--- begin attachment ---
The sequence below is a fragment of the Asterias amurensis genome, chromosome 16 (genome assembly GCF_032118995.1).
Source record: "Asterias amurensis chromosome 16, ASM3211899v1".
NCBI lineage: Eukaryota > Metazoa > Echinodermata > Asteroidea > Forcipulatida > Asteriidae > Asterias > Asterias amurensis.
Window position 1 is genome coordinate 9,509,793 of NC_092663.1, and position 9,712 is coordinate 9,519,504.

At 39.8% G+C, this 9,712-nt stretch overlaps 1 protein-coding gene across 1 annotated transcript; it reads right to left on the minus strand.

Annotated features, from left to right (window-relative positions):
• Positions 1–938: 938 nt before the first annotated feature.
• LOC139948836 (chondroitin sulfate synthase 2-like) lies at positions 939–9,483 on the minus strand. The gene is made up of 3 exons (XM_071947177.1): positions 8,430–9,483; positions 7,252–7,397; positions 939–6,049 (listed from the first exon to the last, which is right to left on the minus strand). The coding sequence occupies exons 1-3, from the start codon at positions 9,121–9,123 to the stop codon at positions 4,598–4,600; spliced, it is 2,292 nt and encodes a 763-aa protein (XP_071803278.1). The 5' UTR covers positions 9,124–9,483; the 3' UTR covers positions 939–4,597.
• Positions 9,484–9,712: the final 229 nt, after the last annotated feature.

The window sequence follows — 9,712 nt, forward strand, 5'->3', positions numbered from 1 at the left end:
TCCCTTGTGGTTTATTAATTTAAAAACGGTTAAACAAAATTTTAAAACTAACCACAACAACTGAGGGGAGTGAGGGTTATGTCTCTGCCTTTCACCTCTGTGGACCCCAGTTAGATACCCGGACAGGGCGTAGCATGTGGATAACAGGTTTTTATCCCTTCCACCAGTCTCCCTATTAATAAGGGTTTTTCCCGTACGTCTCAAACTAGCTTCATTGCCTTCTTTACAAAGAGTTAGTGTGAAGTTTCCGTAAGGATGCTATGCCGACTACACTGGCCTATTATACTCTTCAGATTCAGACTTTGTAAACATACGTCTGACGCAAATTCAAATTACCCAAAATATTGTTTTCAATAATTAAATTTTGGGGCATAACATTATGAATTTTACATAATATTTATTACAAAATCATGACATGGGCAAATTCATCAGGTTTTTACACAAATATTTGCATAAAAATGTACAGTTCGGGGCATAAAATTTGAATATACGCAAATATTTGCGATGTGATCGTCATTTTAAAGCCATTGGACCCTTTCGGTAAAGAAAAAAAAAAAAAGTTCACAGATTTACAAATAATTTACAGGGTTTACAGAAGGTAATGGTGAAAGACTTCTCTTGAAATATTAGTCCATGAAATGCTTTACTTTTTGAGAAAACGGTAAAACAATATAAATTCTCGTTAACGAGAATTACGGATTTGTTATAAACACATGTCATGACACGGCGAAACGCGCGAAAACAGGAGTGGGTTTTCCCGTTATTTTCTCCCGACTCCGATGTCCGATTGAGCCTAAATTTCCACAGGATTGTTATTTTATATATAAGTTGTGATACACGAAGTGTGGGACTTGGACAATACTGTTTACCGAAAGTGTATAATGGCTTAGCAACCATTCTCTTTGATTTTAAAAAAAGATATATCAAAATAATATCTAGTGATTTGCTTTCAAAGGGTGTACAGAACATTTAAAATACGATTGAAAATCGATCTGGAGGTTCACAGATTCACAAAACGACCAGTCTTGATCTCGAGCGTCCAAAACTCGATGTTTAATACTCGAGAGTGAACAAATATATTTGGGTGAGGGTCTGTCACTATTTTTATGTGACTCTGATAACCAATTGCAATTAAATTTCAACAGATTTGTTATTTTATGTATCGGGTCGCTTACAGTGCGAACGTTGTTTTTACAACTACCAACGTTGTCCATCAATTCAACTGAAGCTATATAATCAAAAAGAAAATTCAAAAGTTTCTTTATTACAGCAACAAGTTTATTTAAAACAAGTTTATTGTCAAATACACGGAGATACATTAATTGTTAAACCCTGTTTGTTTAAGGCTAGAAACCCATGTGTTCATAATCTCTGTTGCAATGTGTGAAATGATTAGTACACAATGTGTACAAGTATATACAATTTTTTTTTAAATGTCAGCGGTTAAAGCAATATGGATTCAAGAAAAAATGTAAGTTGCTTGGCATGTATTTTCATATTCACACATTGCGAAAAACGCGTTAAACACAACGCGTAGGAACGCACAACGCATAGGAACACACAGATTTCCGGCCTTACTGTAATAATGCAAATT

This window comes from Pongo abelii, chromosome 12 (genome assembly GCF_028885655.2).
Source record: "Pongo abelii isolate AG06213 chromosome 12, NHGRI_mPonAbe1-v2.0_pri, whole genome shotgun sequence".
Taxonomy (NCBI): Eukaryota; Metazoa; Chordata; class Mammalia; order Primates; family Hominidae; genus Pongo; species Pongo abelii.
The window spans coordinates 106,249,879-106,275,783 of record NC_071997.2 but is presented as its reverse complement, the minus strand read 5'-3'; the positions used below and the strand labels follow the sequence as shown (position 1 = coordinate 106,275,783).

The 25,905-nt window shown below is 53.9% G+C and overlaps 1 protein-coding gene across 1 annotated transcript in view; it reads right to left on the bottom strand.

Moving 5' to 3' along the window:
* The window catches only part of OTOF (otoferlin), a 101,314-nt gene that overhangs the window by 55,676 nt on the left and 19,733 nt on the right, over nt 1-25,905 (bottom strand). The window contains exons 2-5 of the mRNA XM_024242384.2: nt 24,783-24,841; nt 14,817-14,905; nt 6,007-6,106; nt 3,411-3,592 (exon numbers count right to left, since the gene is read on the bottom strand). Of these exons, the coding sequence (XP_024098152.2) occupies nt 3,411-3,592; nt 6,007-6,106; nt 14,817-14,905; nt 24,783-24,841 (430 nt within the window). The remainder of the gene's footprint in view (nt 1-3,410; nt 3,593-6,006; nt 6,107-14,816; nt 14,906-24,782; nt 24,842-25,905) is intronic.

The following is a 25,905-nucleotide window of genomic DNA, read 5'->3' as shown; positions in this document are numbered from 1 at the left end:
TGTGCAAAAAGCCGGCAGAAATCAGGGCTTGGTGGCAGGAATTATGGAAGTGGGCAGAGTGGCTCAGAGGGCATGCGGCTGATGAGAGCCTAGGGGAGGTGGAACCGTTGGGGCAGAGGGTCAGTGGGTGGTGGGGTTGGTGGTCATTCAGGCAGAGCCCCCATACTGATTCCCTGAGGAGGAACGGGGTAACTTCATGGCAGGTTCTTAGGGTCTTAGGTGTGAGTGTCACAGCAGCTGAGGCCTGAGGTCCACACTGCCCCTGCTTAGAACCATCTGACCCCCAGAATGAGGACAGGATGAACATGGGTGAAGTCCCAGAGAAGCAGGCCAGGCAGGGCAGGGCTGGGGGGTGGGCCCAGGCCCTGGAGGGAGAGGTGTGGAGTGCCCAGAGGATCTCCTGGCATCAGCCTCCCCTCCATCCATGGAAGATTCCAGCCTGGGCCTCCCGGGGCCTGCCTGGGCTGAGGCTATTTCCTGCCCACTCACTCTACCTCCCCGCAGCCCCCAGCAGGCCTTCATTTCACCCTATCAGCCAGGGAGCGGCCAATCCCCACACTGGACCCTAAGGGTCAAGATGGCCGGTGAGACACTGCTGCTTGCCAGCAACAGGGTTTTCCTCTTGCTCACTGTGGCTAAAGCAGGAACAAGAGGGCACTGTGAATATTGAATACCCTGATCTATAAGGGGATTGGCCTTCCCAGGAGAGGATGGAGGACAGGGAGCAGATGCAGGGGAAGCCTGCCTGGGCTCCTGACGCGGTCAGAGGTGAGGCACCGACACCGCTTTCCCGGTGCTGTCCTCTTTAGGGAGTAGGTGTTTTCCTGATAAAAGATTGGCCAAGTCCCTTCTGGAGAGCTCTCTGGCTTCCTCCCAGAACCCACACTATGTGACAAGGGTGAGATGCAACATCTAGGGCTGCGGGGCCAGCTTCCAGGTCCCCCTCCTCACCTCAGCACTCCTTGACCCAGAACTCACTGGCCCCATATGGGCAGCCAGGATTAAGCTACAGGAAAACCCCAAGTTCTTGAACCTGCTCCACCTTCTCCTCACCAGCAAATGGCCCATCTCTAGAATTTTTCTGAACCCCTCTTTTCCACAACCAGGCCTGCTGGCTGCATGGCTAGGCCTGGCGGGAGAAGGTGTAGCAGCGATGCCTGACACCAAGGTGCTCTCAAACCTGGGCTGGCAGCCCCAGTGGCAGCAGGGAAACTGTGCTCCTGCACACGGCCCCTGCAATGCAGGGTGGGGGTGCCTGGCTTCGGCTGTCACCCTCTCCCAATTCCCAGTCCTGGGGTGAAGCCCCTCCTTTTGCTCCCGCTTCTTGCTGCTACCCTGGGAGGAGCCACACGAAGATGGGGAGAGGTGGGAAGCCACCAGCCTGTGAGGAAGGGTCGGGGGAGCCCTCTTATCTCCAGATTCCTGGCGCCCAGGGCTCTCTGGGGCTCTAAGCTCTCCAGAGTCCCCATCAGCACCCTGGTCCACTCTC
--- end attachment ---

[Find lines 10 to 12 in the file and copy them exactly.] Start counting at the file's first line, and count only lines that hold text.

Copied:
The window sequence follows — 9,712 nt, forward strand, 5'->3', positions numbered from 1 at the left end:
TCCCTTGTGGTTTATTAATTTAAAAACGGTTAAACAAAATTTTAAAACTAACCACAACAACTGAGGGGAGTGAGGGTTATGTCTCTGCCTTTCACCTCTGTGGACCCCAGTTAGATACCCGGACAGGGCGTAGCATGTGGATAACAGGTTTTTATCCCTTCCACCAGTCTCCCTATTAATAAGGGTTTTTCCCGTACGTCTCAAACTAGCTTCATTGCCTTCTTTACAAAGAGTTAGTGTGAAGTTTCCGTAAGGATGCTATGCCGACTACACTGGCCTATTATACTCTTCAGATTCAGACTTTGTAAACATACGTCTGACGCAAATTCAAATTACCCAAAATATTGTTTTCAATAATTAAATTTTGGGGCATAACATTATGAATTTTACATAATATTTATTACAAAATCATGACATGGGCAAATTCATCAGGTTTTTACACAAATATTTGCATAAAAATGTACAGTTCGGGGCATAAAATTTGAATATACGCAAATATTTGCGATGTGATCGTCATTTTAAAGCCATTGGACCCTTTCGGTAAAGAAAAAAAAAAAAAGTTCACAGATTTACAAATAATTTACAGGGTTTACAGAAGGTAATGGTGAAAGACTTCTCTTGAAATATTAGTCCATGAAATGCTTTACTTTTTGAGAAAACGGTAAAACAATATAAATTCTCGTTAACGAGAATTACGGATTTGTTATAAACACATGTCATGACACGGCGAAACGCGCGAAAACAGGAGTGGGTTTTCCCGTTATTTTCTCCCGACTCCGATGTCCGATTGAGCCTAAATTTCCACAGGATTGTTATTTTATATATAAGTTGTGATACACGAAGTGTGGGACTTGGACAATACTGTTTACCGAAAGTGTATAATGGCTTAGCAACCATTCTCTTTGATTTTAAAAAAAGATATATCAAAATAATATCTAGTGATTTGCTTTCAAAGGGTGTACAGAACATTTAAAATACGATTGAAAATCGATCTGGAGGTTCACAGATTCACAAAACGACCAGTCTTGATCTCGAGCGTCCAAAACTCGATGTTTAATACTCGAGAGTGAACAAATATATTTGGGTGAGGGTCTGTCACTATTTTTATGTGACTCTGATAACCAATTGCAATTAAATTTCAACAGATTTGTTATTTTATGTATCGGGTCGCTTACAGTGCGAACGTTGTTTTTACAACTACCAACGTTGTCCATCAATTCAACTGAAGCTATATAATCAAAAAGAAAATTCAAAAGTTTCTTTATTACAGCAACAAGTTTATTTAAAACAAGTTTATTGTCAAATACACGGAGATACATTAATTGTTAAACCCTGTTTGTTTAAGGCTAGAAACCCATGTGTTCATAATCTCTGTTGCAATGTGTGAAATGATTAGTACACAATGTGTACAAGTATATACAATTTTTTTTTAAATGTCAGCGGTTAAAGCAATATGGATTCAAGAAAAAATGTAAGTTGCTTGGCATGTATTTTCATATTCACACATTGCGAAAAACGCGTTAAACACAACGCGTAGGAACGCACAACGCATAGGAACACACAGATTTCCGGCCTTACTGTAATAATGCAAATT

This window comes from Pongo abelii, chromosome 12 (genome assembly GCF_028885655.2).